ROS content was assayed spectrofluorimetrically (Shimadzu model RF-5301PC, Japan) using 2',7'-dichlorofluorescein diacetate (DCFH-DA) as a probe. S1 samples were incubated in the dark with 5 µL DCFH-DA (1 mM) and intracellular ROS were detected by the oxidation of DCHF-DA to fluorescent dichlorofluorescein (DCF). DCF fluorescence intensity was recorded at 520 nm (480 nm excitation) 30 min after the addition of DCFH-DA to the medium. Results are reported as AU (arbitrary units).

Lipoperoxidation assay

Lipoperoxidation activity was assayed by the formation of thiobarbituric acid reactive substance (TBARS) (26). One aliquot of S1 was incubated with a 0.8% thiobarbituric acid solution in acetic acid buffer (pH 3.2) and 8% sodium dodecyl sulfate at 95°C for 2 h, and the color reaction was measured at 532 nm. Results are reported as nmol of malondialdehyde (MDA) per mg protein.

Antioxidant markers

Catalase (CAT) activity was determined spectrophotometrically at 240 nm (27) by monitoring H2O2 consumption in the presence of a 20 μL sample (S1). Enzyme activity is reported in units (1 U=1 μmol H2O2 decomposed/min, at pH 7 and 25°C). Glutathione (GSH) levels were determined fluorometrically (28). An aliquot of the homogenized sample was mixed (1:1) with perchloric acid (HClO4) and centrifuged at 3000 g for 10 min. After centrifugation, the protein pellet was discarded and free-SH groups were determined in the clear supernatant. An aliquot of supernatant was incubated with ortho-phthalaldehyde, and fluorescence was measured at an excitation wavelength of 350 nm and an emission wavelength of 420 nm. Results are reported as nmol/g of tissue. Superoxide dismutase (SOD) activity was measured as previously described (29) by inhibition of the auto-oxidation of epinephrine to adrenochrome. The color reaction was monitored at 480 nm. One enzymatic unit (1 IU) was defined as the amount of enzyme necessary to inhibit the auto-oxidation rate by 50% at 26°C.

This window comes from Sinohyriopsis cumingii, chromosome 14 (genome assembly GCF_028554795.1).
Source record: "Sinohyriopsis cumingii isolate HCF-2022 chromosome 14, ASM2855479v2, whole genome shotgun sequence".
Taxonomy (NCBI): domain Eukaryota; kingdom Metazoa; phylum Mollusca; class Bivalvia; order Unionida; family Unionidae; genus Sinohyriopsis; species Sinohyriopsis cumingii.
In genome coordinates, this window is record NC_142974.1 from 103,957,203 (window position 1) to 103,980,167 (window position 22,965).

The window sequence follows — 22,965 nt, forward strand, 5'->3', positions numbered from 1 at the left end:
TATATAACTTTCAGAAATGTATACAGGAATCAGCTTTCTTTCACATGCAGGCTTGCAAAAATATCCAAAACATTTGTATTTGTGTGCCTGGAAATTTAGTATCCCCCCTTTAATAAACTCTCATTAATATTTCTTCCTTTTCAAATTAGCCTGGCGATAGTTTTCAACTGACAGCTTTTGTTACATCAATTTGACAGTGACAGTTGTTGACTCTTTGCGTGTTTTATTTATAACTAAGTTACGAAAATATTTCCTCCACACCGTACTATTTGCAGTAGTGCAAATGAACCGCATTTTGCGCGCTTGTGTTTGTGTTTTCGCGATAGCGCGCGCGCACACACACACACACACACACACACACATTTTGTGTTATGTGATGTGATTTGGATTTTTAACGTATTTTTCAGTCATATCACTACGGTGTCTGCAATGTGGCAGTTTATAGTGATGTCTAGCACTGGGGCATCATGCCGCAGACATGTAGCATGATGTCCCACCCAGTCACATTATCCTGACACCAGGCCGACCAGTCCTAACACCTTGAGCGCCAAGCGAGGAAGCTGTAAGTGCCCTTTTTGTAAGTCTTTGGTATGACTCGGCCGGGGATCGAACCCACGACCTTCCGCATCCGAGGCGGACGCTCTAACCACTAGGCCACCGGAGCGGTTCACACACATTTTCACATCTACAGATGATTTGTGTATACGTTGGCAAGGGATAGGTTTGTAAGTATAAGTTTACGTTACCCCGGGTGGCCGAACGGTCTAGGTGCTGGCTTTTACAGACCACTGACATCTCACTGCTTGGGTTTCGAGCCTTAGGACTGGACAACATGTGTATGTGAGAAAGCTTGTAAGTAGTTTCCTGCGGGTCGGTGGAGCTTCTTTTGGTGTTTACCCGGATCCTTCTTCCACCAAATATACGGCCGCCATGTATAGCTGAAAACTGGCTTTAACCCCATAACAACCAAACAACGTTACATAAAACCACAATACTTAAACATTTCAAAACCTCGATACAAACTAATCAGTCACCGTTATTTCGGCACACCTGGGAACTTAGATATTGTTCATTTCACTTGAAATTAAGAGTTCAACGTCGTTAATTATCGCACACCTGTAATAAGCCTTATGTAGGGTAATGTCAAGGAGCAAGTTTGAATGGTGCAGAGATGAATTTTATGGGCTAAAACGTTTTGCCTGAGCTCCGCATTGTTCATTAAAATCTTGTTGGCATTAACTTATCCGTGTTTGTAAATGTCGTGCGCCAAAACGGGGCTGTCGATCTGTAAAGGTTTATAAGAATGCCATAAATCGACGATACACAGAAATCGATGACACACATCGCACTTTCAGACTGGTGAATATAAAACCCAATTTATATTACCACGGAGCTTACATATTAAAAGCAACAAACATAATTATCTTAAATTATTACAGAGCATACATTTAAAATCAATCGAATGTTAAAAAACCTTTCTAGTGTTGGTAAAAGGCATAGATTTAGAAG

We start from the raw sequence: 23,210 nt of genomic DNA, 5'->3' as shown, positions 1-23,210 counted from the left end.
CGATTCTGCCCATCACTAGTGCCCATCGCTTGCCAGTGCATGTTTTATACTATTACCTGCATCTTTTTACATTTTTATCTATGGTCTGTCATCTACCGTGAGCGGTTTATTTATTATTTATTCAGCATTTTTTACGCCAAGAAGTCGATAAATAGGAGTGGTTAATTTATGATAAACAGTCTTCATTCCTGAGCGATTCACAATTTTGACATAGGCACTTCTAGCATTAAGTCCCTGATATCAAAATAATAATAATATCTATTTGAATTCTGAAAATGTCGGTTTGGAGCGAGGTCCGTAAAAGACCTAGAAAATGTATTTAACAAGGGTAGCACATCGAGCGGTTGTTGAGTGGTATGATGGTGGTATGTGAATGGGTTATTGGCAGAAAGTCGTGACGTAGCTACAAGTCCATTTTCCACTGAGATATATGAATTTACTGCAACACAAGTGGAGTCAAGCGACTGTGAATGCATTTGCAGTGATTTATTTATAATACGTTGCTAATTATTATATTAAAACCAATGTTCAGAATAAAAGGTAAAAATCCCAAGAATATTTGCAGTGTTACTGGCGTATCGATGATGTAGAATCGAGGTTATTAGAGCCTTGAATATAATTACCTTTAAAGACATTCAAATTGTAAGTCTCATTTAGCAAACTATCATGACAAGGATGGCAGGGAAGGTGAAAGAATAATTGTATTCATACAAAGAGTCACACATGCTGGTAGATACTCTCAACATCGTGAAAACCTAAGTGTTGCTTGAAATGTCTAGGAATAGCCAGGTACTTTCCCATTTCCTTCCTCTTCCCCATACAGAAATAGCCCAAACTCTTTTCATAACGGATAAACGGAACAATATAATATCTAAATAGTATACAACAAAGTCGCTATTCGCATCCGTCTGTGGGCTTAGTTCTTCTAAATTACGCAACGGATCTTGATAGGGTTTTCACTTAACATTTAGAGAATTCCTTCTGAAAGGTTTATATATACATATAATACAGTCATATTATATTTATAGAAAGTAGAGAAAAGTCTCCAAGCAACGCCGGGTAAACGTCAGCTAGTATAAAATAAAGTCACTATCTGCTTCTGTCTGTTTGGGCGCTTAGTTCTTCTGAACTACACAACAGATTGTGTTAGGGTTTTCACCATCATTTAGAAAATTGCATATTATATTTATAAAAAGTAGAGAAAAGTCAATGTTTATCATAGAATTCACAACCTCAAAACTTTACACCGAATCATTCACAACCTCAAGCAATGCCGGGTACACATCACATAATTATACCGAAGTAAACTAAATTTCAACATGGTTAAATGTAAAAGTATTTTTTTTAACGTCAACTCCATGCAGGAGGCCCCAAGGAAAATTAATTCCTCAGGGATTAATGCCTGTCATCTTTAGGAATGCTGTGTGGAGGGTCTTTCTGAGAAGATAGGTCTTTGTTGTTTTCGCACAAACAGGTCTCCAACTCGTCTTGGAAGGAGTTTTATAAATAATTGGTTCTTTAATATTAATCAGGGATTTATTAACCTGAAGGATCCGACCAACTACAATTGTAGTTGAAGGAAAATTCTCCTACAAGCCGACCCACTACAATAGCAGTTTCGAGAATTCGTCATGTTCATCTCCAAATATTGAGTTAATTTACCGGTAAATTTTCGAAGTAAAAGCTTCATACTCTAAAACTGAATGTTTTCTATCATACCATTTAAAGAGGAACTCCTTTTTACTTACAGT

Statistical analysis

The normality of the data distributions was verified using the Shapiro-Wilk test. Open-field and rotarod test results were compared between groups using the Kruskal-Wallis and Dunn's post hoc tests. The Mann-Whitney test was used for further comparisons between pairs of groups. One-way analysis of variance (ANOVA) and independent t-tests were used to compare between-group differences in tail flick, ROS, TBARS, CAT, GSH, and SOD data. In all cases, statistical significance was set at P<0.05.

Results

Neuromotor results

Results of the open-field test (P=0.001 for crossings; P=0.01 for rearings; Kruskal-Wallis) and the rotarod test (P=0.03; Kruskal-Wallis) revealed significant differences between the groups. Neuromotor deficits were observed in the rats subjected to ischemia-reperfusion surgery. In the open-field test, impaired performance of crossings (P=0.048; Figure 2A) and rearings (P=0.024; Figure 2B) were observed in the ischemia-reperfusion group compared with the sham group. Crossings (P=0.260; Figure 2A) and rearings (P=0.480; Figure 2B) were similar in the physical exercise and sham groups. Physical exercise minimized the deficits resulting from ischemia-reperfusion, as shown by the crossings (P=0.003; Figure 2A) and rearings (P=0.004; Figure 2B) data.

Figure 2 Transient global ischemia-reperfusion led to motor alterations and physical exercise prevented such alterations. A and B, Results of the open-field (OF) test. The number of crossings are shown in A and the number of rearings are shown in B. C and D, Results of the rotarod test. The number of falls are shown in C and the latency of the first fall (in seconds) is shown in D. Data are reported as means±SD for n=10 rats/group. SHAM: rats submitted to surgery without arterial occlusion; ISCH: rats submitted to ischemia-reperfusion surgery; EXERC: rats submitted to physical exercise before surgery without arterial occlusion; EXERC-ISCH: rats submitted to physical exercise before ischemia-reperfusion surgery. *P<0.05 (Kruskal-Wallis test followed by Mann-Whitney test).